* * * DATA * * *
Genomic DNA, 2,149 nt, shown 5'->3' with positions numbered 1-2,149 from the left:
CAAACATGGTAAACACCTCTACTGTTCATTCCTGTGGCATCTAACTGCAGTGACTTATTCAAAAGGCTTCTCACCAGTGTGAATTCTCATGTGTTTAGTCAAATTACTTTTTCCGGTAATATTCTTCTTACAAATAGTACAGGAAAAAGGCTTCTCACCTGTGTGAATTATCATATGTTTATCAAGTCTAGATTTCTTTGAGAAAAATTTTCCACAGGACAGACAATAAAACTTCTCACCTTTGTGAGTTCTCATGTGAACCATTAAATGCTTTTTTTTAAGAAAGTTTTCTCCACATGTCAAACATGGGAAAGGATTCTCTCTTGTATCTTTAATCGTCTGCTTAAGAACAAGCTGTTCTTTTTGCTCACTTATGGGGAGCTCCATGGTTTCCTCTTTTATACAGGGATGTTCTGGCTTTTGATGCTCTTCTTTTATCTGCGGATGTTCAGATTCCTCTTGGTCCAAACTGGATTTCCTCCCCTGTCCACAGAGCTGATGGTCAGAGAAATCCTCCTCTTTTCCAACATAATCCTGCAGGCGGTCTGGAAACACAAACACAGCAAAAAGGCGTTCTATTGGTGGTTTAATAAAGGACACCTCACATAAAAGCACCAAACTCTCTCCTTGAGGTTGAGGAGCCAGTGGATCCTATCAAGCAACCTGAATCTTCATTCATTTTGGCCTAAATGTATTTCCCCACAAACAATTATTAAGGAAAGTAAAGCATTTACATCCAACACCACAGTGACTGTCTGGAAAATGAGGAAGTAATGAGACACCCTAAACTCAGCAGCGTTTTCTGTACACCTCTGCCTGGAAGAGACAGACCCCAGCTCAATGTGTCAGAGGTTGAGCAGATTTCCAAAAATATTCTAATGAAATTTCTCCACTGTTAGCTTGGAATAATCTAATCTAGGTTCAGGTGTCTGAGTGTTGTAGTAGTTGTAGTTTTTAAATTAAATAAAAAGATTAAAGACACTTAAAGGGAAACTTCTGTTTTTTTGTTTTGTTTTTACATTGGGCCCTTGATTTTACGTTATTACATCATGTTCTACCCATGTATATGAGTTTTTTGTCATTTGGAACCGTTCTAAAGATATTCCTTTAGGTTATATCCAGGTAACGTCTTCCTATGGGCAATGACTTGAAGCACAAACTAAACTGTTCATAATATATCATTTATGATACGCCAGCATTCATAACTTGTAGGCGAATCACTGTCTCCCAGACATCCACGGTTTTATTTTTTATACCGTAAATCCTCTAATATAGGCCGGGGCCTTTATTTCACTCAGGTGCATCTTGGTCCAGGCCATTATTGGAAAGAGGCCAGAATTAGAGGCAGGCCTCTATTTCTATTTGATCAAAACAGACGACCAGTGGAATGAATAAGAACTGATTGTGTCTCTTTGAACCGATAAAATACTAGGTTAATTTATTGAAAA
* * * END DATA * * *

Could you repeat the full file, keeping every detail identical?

Genomic DNA, 2,149 nt, shown 5'->3' with positions numbered 1-2,149 from the left:
CAAACATGGTAAACACCTCTACTGTTCATTCCTGTGGCATCTAACTGCAGTGACTTATTCAAAAGGCTTCTCACCAGTGTGAATTCTCATGTGTTTAGTCAAATTACTTTTTCCGGTAATATTCTTCTTACAAATAGTACAGGAAAAAGGCTTCTCACCTGTGTGAATTATCATATGTTTATCAAGTCTAGATTTCTTTGAGAAAAATTTTCCACAGGACAGACAATAAAACTTCTCACCTTTGTGAGTTCTCATGTGAACCATTAAATGCTTTTTTTTAAGAAAGTTTTCTCCACATGTCAAACATGGGAAAGGATTCTCTCTTGTATCTTTAATCGTCTGCTTAAGAACAAGCTGTTCTTTTTGCTCACTTATGGGGAGCTCCATGGTTTCCTCTTTTATACAGGGATGTTCTGGCTTTTGATGCTCTTCTTTTATCTGCGGATGTTCAGATTCCTCTTGGTCCAAACTGGATTTCCTCCCCTGTCCACAGAGCTGATGGTCAGAGAAATCCTCCTCTTTTCCAACATAATCCTGCAGGCGGTCTGGAAACACAAACACAGCAAAAAGGCGTTCTATTGGTGGTTTAATAAAGGACACCTCACATAAAAGCACCAAACTCTCTCCTTGAGGTTGAGGAGCCAGTGGATCCTATCAAGCAACCTGAATCTTCATTCATTTTGGCCTAAATGTATTTCCCCACAAACAATTATTAAGGAAAGTAAAGCATTTACATCCAACACCACAGTGACTGTCTGGAAAATGAGGAAGTAATGAGACACCCTAAACTCAGCAGCGTTTTCTGTACACCTCTGCCTGGAAGAGACAGACCCCAGCTCAATGTGTCAGAGGTTGAGCAGATTTCCAAAAATATTCTAATGAAATTTCTCCACTGTTAGCTTGGAATAATCTAATCTAGGTTCAGGTGTCTGAGTGTTGTAGTAGTTGTAGTTTTTAAATTAAATAAAAAGATTAAAGACACTTAAAGGGAAACTTCTGTTTTTTTGTTTTGTTTTTACATTGGGCCCTTGATTTTACGTTATTACATCATGTTCTACCCATGTATATGAGTTTTTTGTCATTTGGAACCGTTCTAAAGATATTCCTTTAGGTTATATCCAGGTAACGTCTTCCTATGGGCAATGACTTGAAGCACAAACTAAACTGTTCATAATATATCATTTATGATACGCCAGCATTCATAACTTGTAGGCGAATCACTGTCTCCCAGACATCCACGGTTTTATTTTTTATACCGTAAATCCTCTAATATAGGCCGGGGCCTTTATTTCACTCAGGTGCATCTTGGTCCAGGCCATTATTGGAAAGAGGCCAGAATTAGAGGCAGGCCTCTATTTCTATTTGATCAAAACAGACGACCAGTGGAATGAATAAGAACTGATTGTGTCTCTTTGAACCGATAAAATACTAGGTTAATTTATTGAAAA